NASHVILLE — The first day of the 2003 NHL Draft was filled with plenty of surprises, some pleasant and some not so pleasant.
Zach Parise’s day was definitely falling into the latter category. Thought by many to be a solid top 10 selection, 16 picks went by the board without Parise hearing his name called.
As the North Dakota forward was falling down the charts, a number of onlookers were startled. Pierre Maguire, commenting on TSN Canada’s television coverage said it was “unconscionable” that he was falling that far. He blasted the Islanders, picked at No. 15, for not taking the son of 13-year NHL forward J.P. Parise, as teams apparently were scared off by his 5-foot-11 frame.
“His size won’t make a difference,” exclaimed Maguire.
Lo and behold, Parise had little reason to be upset. The New Jersey Devils, defending Stanley Cup champions and led by former Providence coach Lou Lamoriello, knew a steal when he saw it. The Devils general manager, known for his drafting acumen — and known for not discriminating against “smaller” players — traded up to No. 17 as fast as he could.
“We didn’t even know we’d have a chance at him,” said Lamoriello to TSN. “We didn’t even have a name tag for him. So we’re delighted.”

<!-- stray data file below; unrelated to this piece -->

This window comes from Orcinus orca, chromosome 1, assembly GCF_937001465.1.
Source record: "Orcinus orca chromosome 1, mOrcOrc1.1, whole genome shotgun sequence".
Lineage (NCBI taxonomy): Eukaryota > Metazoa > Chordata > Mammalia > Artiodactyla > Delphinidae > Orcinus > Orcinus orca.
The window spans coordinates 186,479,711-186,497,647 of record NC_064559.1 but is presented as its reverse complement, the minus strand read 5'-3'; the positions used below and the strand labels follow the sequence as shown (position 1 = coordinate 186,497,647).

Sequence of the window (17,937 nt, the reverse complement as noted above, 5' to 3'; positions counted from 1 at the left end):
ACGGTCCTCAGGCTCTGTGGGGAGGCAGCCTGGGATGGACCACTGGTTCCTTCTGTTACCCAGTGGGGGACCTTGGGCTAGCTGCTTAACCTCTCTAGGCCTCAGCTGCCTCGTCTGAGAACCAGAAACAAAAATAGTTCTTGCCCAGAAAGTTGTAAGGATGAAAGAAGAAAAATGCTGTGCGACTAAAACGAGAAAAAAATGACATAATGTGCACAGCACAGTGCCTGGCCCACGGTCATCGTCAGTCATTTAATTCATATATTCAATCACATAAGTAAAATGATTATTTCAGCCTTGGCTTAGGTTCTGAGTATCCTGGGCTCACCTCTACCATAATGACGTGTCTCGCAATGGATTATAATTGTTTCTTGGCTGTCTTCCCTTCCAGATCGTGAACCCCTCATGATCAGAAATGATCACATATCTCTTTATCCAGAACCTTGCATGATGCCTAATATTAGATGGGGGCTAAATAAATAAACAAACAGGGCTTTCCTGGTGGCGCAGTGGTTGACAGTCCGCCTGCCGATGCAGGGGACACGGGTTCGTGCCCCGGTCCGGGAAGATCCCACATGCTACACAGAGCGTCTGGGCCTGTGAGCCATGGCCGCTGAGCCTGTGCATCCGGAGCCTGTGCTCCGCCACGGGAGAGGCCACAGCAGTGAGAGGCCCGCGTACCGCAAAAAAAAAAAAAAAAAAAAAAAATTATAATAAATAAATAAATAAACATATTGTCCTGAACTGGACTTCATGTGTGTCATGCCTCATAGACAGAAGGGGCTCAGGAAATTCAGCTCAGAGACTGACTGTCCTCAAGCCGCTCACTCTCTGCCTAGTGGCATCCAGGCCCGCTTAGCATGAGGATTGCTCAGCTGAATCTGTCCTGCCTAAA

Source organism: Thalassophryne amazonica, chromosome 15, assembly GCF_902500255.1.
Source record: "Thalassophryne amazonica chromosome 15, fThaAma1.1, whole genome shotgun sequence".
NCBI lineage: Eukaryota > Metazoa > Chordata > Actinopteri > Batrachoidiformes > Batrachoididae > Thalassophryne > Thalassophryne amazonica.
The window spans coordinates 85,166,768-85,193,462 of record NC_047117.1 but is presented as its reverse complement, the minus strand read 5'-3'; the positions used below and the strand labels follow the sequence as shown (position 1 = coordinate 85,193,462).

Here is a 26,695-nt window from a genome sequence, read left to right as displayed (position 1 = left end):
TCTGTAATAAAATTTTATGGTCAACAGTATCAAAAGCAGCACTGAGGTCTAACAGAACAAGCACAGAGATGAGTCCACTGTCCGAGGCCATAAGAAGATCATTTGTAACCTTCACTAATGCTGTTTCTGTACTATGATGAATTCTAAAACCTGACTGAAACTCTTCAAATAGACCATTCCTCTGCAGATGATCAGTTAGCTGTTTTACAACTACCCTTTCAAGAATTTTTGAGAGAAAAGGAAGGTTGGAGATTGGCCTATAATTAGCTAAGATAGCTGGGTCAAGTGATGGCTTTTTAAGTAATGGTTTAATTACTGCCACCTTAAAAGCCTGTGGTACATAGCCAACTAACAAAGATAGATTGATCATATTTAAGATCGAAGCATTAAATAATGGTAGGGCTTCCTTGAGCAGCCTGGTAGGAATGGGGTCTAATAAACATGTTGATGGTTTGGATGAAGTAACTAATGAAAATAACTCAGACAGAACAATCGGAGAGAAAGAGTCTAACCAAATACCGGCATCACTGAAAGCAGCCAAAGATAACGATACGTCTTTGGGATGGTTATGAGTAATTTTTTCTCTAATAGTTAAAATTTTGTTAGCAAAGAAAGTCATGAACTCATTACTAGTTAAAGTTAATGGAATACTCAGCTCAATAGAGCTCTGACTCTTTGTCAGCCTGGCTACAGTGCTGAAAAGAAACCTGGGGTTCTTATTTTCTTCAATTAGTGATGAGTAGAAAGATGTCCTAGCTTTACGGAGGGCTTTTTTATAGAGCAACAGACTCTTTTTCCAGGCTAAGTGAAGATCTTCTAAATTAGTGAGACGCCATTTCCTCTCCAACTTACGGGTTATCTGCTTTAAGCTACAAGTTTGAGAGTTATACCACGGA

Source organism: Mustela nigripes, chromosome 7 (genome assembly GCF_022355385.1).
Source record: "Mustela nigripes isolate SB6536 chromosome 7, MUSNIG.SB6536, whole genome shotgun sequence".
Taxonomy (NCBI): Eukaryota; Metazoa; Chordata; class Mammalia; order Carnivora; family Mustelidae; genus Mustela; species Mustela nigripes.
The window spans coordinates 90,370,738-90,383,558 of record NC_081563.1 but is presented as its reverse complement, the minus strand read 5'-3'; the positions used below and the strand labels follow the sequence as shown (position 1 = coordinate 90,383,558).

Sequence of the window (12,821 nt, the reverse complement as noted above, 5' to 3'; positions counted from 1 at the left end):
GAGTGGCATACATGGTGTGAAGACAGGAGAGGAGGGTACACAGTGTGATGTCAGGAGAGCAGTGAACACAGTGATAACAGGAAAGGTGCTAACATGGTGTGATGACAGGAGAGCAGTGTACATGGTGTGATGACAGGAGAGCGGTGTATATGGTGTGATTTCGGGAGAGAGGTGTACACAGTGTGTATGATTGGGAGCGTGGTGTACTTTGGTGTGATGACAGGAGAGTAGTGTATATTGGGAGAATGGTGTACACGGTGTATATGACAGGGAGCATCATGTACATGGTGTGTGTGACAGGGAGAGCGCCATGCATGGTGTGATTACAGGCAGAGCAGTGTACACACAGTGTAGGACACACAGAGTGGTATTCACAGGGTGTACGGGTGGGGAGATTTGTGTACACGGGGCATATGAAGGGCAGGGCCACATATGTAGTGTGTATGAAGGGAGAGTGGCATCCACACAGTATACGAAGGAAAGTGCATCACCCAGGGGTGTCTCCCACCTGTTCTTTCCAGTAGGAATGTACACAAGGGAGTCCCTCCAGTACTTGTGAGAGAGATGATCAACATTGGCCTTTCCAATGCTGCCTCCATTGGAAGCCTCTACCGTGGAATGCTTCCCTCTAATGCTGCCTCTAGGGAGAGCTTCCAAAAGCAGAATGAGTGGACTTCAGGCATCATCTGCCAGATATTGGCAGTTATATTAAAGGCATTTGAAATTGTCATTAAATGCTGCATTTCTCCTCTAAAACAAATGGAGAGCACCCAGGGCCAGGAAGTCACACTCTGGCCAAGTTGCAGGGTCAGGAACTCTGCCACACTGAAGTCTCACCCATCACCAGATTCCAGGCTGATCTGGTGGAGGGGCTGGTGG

It’s hard to be upset about going to the New Jersey Devils.
“It’s quite the feeling to hear your name out there,” said Parise. “I was kind of surprised to see the Devils trade up and take me.”
Parise admitted that nerves were beginning to set in with each and every minute that passed.
“It felt like eternity up there,” Parise said. “Hours are going by and you’re just waiting and waiting. When the time comes, though, it all ends so quick.”
The Devils have a reputation for taking U.S. college players, and for not being turned off by smaller players.
“No, not with the size of his heart,” Lamoriello said to TSN. “That’s what we measure in this young man.”
Parise scored 26-35–61 last season, and had eight points in seven games at the 2003 World Junior Championships. He believes he fits well into the Devils game plan, playing a similar game to pint-sized players like Brian Gionta and Scott Gomez.
“They have little guys and little guys are quick,” said Parise. “So I’m hoping to step in there eventually.”
Jim Connelly also contributed to this article.